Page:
Active Frame, Location, and Detector Selection for Automated and Manual Video Annotation


We describe an information-driven active selection approach to determine which detectors to deploy at which location in which frame of a video shot to minimize semantic class label uncertainty at every pixel, with the smallest computational cost that ensures a given uncertainty bound. We show minimal performance reduction compared to a "paragon" algorithm running all detectors at all locations in all frames, at a small fraction of the computational cost. Our method can handle uncertainty in the labeling mechanism, so it can handle both "oracles" (manual annotation) or noisy detectors (automated annotation).



Several video examples of the ''baseline'' (all frames labeled without temporal consistency) and our approach (using 20% frames and temporal consistency) can be seen here (4Mb). Below we show several still frames.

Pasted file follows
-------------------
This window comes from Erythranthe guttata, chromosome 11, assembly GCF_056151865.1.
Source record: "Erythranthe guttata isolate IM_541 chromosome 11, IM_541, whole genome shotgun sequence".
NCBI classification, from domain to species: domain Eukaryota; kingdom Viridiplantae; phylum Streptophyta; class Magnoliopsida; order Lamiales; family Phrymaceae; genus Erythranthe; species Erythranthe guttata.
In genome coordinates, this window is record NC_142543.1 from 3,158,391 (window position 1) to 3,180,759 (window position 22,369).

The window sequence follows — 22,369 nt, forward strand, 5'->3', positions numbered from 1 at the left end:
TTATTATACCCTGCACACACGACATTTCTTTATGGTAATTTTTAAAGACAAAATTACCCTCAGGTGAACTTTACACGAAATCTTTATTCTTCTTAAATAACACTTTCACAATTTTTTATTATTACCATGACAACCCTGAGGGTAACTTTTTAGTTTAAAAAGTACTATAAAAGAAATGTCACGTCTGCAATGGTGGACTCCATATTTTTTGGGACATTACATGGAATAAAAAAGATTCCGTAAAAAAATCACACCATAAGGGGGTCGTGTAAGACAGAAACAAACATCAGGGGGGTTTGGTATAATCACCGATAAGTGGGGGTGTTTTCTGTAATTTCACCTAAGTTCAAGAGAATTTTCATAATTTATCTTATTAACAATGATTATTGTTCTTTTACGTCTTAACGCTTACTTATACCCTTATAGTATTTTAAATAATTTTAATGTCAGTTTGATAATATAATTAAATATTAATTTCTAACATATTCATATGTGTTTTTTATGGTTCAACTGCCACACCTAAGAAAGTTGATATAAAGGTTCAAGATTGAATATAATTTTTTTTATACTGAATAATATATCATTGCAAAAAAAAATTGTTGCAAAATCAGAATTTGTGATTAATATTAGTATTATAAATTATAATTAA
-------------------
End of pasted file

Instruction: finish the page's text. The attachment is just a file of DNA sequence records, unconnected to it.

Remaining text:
Code and dataset

MATLAB implementation of the algorithms described in the paper and data can be downloaded here (320 Mb).

To evaluate our approach we use video sequences from Human-Assisted Motion [1], ViSOR [2], MOSEG [3], Berkeley Video Segmentation [4], as well as additional videos from Flickr. Frames from these sequences are shown below. Pixelwise ground truth annotations and frames from our sequences can be downloaded here (240 Mb).
Note that the ''Flickr'' videos were downloaded from the internet, and may be subject to copyright. We do not own the copyright and only provide the images for non-commercial research purposes.

If you use this work in your research, please cite our paper:


  1. C. Liu, W. T. Freeman, E. H. Adelson, and Y. Weiss. Human-assisted motion annotation. In CVPR, 2008

  2. R. Vezzani and R. Cucchiara. Video surveillance online repository (ViSOR): an integrated framework. Multimedia Tools Appl., 2010.

  3. T. Brox and J. Malik. Object segmentation by long term analysis of point trajectories. In ECCV, 2010

  4. P. Sundberg, T. Brox, M. Maire, P. Arbelaez, and J. Malik. Occlusion boundary detection and figure/ground assignment from optical flow. In CVPR, 2011.

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